Sachiko Kusukawa

Because of their spectacular, naturalistic pictures of plants and the human body, Leonhart Fuchs’s De historia stirpium and Andreas Vesalius’s De humani corporis fabrica are landmark publications in the history of the printed book. But as Picturing the Book of Nature makes clear, they do more than bear witness to the development of book publishing during the Renaissance and to the prominence attained by the fields of medical botany and anatomy in European medicine. Sachiko Kusukawa examines these texts, as well as Conrad Gessner’s unpublished Historia plantarum, and demonstrates how their illustrations were integral to the emergence of a new type of argument during this period—a visual argument for the scientific study of nature. To set the stage, Kusukawa begins with a survey of the technical, financial, artistic, and political conditions that governed the production of printed books during the Renaissance. It was during the first half of the sixteenth century that learned authors began using images in their research and writing, but because the technology was so new, there was a great deal of variety of thought—and often disagreement—about exactly what images could do: how they should be used, what degree of authority should be attributed to them, which graphic elements were bearers of that authority, and what sorts of truths images could and did encode. Kusukawa investigates the works of Fuchs, Gessner, and Vesalius in light of these debates, scrutinizing the scientists’ treatment of illustrations and tracing their motivation for including them in their works. What results is a fascinating and original study of the visual dimension of scientific knowledge in the sixteenth century.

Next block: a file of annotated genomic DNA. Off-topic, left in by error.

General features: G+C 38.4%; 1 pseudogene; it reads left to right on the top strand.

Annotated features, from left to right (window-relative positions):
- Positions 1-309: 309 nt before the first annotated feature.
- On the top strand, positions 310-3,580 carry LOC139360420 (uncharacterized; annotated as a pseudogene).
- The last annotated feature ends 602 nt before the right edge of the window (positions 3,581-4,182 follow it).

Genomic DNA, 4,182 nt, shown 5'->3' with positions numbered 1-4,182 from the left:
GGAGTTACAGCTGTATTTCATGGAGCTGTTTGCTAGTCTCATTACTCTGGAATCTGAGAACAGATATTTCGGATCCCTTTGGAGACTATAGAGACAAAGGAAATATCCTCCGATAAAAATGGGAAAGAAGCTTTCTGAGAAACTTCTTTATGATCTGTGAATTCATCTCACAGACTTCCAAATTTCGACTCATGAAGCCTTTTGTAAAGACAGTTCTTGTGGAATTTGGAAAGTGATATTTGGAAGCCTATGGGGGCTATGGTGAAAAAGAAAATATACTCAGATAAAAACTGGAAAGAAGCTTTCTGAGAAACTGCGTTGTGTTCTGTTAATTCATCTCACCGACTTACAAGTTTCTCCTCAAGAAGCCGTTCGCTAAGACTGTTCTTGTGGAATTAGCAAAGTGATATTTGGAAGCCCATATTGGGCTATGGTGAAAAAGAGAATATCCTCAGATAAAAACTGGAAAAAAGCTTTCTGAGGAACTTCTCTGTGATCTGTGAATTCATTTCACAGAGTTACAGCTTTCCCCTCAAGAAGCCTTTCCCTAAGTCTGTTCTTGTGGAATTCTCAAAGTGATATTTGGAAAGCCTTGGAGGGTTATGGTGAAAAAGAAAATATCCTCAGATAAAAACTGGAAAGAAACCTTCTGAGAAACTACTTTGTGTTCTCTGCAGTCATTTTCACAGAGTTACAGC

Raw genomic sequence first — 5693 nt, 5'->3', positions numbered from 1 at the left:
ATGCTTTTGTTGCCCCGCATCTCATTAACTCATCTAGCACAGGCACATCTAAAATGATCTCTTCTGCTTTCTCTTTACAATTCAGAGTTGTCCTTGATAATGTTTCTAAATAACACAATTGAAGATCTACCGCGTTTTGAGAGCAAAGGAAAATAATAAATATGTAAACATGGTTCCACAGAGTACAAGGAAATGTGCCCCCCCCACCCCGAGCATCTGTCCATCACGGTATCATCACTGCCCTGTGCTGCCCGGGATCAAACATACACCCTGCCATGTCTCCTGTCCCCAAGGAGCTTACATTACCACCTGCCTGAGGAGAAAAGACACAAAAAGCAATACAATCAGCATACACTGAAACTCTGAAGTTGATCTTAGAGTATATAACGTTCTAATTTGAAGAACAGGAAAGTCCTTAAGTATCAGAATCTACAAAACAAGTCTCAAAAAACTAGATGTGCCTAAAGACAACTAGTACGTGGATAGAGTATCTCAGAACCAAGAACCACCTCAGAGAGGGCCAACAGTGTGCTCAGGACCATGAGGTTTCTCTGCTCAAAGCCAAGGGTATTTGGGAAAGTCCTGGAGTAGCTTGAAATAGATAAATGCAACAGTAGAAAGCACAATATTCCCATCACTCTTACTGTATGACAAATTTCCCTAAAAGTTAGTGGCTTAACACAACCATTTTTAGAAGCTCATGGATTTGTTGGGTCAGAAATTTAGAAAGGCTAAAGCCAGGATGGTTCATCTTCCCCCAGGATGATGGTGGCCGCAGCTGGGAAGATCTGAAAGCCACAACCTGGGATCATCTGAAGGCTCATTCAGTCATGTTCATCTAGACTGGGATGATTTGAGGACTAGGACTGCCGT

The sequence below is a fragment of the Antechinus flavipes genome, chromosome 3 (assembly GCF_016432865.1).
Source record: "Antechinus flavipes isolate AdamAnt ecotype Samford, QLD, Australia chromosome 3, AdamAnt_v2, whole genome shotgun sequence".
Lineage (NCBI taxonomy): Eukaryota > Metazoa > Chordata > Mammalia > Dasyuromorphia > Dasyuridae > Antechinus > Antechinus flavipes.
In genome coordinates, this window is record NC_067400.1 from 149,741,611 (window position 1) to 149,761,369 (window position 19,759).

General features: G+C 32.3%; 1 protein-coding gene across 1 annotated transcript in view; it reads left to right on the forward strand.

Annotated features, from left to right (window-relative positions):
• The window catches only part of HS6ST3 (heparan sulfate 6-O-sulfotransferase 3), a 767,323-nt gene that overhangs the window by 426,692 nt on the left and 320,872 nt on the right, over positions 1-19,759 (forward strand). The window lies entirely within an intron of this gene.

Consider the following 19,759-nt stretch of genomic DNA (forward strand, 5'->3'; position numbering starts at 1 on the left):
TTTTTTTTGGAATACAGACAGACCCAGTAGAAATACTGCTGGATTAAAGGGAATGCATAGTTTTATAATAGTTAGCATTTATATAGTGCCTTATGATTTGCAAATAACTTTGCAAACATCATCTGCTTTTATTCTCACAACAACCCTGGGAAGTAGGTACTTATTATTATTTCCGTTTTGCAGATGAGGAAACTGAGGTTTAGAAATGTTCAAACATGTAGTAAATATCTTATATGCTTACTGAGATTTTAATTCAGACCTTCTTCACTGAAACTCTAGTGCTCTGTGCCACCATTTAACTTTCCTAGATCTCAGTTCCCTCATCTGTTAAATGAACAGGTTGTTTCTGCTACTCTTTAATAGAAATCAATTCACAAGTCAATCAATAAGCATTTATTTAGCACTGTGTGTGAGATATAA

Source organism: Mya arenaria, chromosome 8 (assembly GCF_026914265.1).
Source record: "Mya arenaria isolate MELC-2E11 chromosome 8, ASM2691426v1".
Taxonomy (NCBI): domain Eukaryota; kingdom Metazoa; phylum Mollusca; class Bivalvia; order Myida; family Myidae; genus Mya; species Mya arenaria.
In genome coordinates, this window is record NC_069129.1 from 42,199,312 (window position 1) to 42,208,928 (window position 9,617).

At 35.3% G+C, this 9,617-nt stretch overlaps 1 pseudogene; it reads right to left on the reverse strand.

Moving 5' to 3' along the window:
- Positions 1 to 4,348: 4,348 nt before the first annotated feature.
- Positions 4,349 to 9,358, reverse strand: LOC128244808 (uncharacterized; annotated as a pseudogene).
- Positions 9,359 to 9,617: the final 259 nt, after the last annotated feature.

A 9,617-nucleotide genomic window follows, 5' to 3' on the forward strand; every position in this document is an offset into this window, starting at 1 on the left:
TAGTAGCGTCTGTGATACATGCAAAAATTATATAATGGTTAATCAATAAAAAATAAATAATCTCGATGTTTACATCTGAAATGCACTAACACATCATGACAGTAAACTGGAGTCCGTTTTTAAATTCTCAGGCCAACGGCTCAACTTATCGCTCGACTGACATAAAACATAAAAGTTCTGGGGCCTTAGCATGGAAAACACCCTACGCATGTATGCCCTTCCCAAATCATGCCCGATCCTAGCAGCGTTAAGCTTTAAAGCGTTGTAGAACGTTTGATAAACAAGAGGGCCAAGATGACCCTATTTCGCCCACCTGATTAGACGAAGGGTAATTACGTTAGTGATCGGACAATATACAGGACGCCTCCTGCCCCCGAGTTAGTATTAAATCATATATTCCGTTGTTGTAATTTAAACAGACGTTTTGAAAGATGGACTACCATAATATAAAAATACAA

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Florence Holbrook

This is a pre-1923 historical reproduction that was curated for quality. Quality assurance was conducted on each of these books in an attempt to remove books with imperfections introduced by the digitization process. Though we have made best efforts - the books may have occasional errors that do not impede the reading experience. We believe this work is culturally important and have elected to bring the book back into print as part of our continuing commitment to the preservation of printed works worldwide.